_Easter and lamb go together like Prahok and Aubergine. Where will you be celebrating yours?
In the West, spring is many people’s favourite time of year. After an often long, cold, wet, windy and dark winter, the evenings start to brighten as the days lengthen, the chill factor drops to a gentle warmth — in the middle of the day anyway — delicate white and pink blossoms add a soft-scented decoration to bare tree branches, trees and hedgerows start to fill with birdsong, and everyone starts to feel a little more optimistic about the world. It’s glorious. But one of the biggest markers of spring is the appearance of little balls of white wool gambolling around the fields; it’s lambing season.
Lamb has never really enjoyed the same cachet as beef and we think this is a gross injustice that punishes the judgers not the judged, because lamb is an infinitely more sophisticated meat, and it happens to be healthier too. While beef is known for its heavy, iron-rich flavour, lamb’s gamier flavour manages to be both lighter in one sense, but also more complex, sometimes more robust, and frankly it offers an altogether finer experience.
Lamb’s full flavour comes from the fact that it is slightly fattier than beef (no fat = no flavour = no point in carrying on). However, despite having more fat, and slightly more calories, than beef, lamb is a healthier option because it contains more heart-healthy omega-3s than either grass or grain-fed beef. We will write about the libelling of fat another time. When baked to a golden crisp, lamb fat is one of those things that can rapidly become addictive.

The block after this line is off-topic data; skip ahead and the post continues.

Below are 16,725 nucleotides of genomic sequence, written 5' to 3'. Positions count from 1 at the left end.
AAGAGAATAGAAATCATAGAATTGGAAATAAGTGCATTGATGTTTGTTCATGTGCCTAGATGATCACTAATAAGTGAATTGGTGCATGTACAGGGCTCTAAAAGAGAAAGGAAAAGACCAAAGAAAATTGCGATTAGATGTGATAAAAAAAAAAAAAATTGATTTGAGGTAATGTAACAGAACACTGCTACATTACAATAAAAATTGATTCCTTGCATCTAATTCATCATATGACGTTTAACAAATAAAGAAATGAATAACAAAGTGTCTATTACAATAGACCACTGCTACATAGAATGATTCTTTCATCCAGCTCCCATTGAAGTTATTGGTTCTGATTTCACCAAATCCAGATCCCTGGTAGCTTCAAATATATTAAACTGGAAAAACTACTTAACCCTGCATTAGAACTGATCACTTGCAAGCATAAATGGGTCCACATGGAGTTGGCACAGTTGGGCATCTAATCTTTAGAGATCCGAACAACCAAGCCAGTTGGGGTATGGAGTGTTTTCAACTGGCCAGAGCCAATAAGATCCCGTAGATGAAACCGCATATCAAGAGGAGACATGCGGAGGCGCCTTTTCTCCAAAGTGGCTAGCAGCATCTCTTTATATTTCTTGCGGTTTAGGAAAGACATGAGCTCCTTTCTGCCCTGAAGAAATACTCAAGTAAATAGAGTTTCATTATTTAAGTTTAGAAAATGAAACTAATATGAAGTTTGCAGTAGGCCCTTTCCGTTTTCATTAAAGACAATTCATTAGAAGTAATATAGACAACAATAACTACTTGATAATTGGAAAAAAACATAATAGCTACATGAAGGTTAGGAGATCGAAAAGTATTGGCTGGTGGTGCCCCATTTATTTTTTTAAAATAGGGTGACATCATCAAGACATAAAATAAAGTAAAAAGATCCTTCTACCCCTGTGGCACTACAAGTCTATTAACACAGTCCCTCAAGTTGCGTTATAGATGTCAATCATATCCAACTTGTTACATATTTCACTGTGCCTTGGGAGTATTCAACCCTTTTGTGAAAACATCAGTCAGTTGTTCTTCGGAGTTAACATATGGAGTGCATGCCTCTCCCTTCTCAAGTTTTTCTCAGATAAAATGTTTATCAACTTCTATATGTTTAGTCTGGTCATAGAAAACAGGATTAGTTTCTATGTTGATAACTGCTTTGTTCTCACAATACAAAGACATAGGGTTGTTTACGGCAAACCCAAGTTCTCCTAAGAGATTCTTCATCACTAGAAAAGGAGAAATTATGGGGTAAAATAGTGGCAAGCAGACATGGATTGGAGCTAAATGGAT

So, with that, one of the best signs that spring is here is finding yourself sitting down to a deliciously light but earthy bowl of Navarin d’Agneau, an emblematic springtime dish that brings together tender lamb and fresh spring vegetables in a deliciously light broth, and manages to be simple and sublime all at once. You’ll find our version of this perennial favourite at Khéma.
On the other hand, if you prefer something with a little more heft and style, you can always enjoy a gorgeous Rack of Lamb, with a savoury potato tart and glazed spring vegetables, or a truly magnificent Baked Lamb Fillet in Puff Pastry at Topaz, two of our favourite dishes and the mark of a true sophisticate and flavour connoisseur.
One of the most important Christian holidays all over the world, Easter will be Celebrated on April 9 this year. Commemorating the resurrection of Jesus Christ from the dead, this feast holds a deep spiritual significance, but is also appreciated for its more secular values too, especially the occasion to get together with friends and family for a beautiful meal which, more often than not, is centred around lamb.
Lamb has symbolic significance as a representation of Jesus Christ, the “Lamb of God” who sacrificed his life for the sins of all. It has over centuries become a symbol of renewal and new beginnings, but also of purity and goodness, and ultimately of course, of sacrifice, an echo of Jesus’s sacrifice of his own life.
But the importance of lamb at this time of year predates even the story of the Resurrection and goes back to the story of the Passover, celebrated every year by Jews all over the world in commemoration of the freeing of the Israelites from slavery in ancient Egypt. Lamb entered the traditional Passover menu thanks to the biblical story found in the book of Exodus, where Jews in Ancient Egypt had to smear lamb’s blood on their doorposts to avoid a plague of God. When early Jews — who celebrated Passover by eating lamb to mark this occasion — converted to Christianity, they took this meal with them to celebrate Easter.
Furthermore, lamb’s availability as an accessible meat after winter months with no livestock to slaughter would also encourage our ancestors to serve up a few lamb legs to celebrate. In France, lamb’s significance can be traced back to the Middle Ages, when it was a luxurious dish saved for the very wealthy.
So if you’re looking to celebrate Easter this year, or simply looking to try something new and delicious, then we can heartily recommend a trip to Khéma or Topaz to try out our beautiful lamb dishes.